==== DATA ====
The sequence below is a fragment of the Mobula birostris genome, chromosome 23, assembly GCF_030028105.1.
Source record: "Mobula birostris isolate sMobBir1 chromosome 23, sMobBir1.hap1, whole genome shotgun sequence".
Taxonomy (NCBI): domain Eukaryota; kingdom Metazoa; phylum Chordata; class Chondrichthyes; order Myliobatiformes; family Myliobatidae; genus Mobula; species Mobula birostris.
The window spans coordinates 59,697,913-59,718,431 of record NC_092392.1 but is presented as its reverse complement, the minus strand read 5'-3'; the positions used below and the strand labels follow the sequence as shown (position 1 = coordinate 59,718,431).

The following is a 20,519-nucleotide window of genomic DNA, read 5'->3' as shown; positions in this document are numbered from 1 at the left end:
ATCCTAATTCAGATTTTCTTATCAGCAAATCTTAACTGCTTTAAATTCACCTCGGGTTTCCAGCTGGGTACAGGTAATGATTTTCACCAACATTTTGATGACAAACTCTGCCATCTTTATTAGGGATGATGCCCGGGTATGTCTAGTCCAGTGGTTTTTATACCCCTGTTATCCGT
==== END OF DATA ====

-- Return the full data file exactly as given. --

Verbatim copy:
The sequence below is a fragment of the Mobula birostris genome, chromosome 23, assembly GCF_030028105.1.
Source record: "Mobula birostris isolate sMobBir1 chromosome 23, sMobBir1.hap1, whole genome shotgun sequence".
Taxonomy (NCBI): domain Eukaryota; kingdom Metazoa; phylum Chordata; class Chondrichthyes; order Myliobatiformes; family Myliobatidae; genus Mobula; species Mobula birostris.
The window spans coordinates 59,697,913-59,718,431 of record NC_092392.1 but is presented as its reverse complement, the minus strand read 5'-3'; the positions used below and the strand labels follow the sequence as shown (position 1 = coordinate 59,718,431).

The following is a 20,519-nucleotide window of genomic DNA, read 5'->3' as shown; positions in this document are numbered from 1 at the left end:
ATCCTAATTCAGATTTTCTTATCAGCAAATCTTAACTGCTTTAAATTCACCTCGGGTTTCCAGCTGGGTACAGGTAATGATTTTCACCAACATTTTGATGACAAACTCTGCCATCTTTATTAGGGATGATGCCCGGGTATGTCTAGTCCAGTGGTTTTTATACCCCTGTTATCCGT